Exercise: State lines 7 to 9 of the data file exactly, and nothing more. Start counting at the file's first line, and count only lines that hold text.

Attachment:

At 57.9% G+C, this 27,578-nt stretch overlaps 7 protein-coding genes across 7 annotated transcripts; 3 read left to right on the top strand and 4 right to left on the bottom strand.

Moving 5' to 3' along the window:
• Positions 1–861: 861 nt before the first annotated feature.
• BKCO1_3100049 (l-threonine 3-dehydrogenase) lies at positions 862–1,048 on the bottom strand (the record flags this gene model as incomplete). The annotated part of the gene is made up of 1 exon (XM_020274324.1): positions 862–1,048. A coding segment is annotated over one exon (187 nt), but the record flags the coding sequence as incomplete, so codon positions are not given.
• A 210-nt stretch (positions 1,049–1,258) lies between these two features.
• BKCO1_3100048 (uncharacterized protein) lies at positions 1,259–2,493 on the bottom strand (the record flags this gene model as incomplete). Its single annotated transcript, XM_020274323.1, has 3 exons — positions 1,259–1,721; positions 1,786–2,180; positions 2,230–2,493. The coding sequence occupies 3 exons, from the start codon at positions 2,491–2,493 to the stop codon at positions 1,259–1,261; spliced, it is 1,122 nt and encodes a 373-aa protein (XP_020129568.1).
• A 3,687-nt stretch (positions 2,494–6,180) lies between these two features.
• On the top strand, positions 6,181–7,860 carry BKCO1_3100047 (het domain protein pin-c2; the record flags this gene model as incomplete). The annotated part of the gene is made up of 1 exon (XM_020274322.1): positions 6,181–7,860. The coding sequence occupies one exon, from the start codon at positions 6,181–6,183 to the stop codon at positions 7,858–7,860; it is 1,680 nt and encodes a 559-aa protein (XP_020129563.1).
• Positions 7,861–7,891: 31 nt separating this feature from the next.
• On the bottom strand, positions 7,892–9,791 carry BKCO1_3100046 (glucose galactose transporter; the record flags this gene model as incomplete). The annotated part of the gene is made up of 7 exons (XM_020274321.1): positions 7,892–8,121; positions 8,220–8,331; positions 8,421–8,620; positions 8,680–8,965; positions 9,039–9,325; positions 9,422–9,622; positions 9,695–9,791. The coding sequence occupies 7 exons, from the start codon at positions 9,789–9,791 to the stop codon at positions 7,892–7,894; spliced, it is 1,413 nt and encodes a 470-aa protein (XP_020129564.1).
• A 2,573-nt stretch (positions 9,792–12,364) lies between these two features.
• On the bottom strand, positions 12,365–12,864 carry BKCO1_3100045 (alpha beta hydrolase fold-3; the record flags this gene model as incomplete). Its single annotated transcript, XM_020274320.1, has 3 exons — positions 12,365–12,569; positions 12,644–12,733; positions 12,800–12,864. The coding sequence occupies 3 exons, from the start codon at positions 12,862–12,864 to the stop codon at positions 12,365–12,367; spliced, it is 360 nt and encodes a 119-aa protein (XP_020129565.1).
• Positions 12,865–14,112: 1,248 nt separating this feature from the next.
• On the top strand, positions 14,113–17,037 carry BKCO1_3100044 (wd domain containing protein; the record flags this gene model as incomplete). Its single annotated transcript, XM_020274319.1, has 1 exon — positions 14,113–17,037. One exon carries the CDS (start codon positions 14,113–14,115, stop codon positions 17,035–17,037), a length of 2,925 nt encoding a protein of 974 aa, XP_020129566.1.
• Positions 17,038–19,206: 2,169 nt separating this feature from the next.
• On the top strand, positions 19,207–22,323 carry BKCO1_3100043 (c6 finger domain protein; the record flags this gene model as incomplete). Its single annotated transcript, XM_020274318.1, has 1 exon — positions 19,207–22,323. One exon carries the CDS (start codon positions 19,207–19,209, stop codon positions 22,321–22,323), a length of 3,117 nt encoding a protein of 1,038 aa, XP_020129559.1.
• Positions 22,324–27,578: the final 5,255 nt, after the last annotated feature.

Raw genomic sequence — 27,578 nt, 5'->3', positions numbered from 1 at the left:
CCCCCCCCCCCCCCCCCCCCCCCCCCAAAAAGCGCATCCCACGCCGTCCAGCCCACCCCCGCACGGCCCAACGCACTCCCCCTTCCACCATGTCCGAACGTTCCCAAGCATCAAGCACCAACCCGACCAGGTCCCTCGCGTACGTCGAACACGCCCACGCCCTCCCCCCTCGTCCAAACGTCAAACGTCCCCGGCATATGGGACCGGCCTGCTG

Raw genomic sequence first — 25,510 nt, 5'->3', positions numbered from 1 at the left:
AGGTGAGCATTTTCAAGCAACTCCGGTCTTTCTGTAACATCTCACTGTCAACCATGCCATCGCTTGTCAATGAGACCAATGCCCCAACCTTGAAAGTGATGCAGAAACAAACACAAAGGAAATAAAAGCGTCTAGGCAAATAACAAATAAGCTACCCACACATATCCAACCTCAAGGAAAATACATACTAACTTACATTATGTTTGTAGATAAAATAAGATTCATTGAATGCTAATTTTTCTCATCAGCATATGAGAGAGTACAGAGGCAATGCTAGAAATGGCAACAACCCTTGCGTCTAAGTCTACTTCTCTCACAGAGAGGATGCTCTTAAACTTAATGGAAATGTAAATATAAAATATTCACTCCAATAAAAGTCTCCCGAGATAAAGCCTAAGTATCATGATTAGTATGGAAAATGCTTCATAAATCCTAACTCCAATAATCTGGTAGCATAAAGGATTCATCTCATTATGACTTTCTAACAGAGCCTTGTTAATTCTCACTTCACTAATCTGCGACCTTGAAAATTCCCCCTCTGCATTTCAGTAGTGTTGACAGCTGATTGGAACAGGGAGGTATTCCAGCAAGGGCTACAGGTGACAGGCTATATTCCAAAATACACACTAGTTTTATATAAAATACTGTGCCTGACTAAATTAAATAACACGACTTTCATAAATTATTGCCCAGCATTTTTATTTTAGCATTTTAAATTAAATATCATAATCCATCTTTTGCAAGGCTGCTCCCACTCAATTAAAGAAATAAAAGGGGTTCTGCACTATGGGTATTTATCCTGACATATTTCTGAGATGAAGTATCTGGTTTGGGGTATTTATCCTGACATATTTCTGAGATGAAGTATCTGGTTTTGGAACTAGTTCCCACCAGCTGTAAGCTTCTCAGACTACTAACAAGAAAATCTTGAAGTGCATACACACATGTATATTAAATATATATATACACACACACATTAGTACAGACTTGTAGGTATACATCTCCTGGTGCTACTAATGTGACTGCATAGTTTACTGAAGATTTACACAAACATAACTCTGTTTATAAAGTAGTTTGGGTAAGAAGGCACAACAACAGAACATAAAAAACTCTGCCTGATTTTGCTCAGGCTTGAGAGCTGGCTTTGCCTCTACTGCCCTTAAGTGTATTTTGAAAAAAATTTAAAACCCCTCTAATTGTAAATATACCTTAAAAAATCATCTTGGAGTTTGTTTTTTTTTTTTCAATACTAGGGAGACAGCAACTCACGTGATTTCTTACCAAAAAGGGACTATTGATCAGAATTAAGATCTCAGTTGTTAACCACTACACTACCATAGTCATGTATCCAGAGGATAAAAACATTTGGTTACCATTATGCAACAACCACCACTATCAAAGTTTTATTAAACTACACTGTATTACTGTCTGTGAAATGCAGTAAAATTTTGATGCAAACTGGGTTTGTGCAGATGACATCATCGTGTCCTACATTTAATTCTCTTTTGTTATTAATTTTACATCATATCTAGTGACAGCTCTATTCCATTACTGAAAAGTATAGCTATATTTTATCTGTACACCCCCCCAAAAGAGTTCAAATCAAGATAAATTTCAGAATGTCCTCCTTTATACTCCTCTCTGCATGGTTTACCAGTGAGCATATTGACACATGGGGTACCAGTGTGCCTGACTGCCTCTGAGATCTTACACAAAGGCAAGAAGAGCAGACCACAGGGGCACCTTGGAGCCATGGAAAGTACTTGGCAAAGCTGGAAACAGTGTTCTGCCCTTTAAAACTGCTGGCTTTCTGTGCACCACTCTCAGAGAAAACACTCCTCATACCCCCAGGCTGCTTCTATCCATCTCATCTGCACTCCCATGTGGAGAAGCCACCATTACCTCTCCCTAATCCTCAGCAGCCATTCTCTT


• A 3,687-nt stretch (positions 2,494–6,180) lies between these two features.
• On the top strand, positions 6,181–7,860 carry BKCO1_3100047 (het domain protein pin-c2; the record flags this gene model as incomplete). The annotated part of the gene is made up of 1 exon (XM_020274322.1): positions 6,181–7,860. The coding sequence occupies one exon, from the start codon at positions 6,181–6,183 to the stop codon at positions 7,858–7,860; it is 1,680 nt and encodes a 559-aa protein (XP_020129563.1).
• Positions 7,861–7,891: 31 nt separating this feature from the next.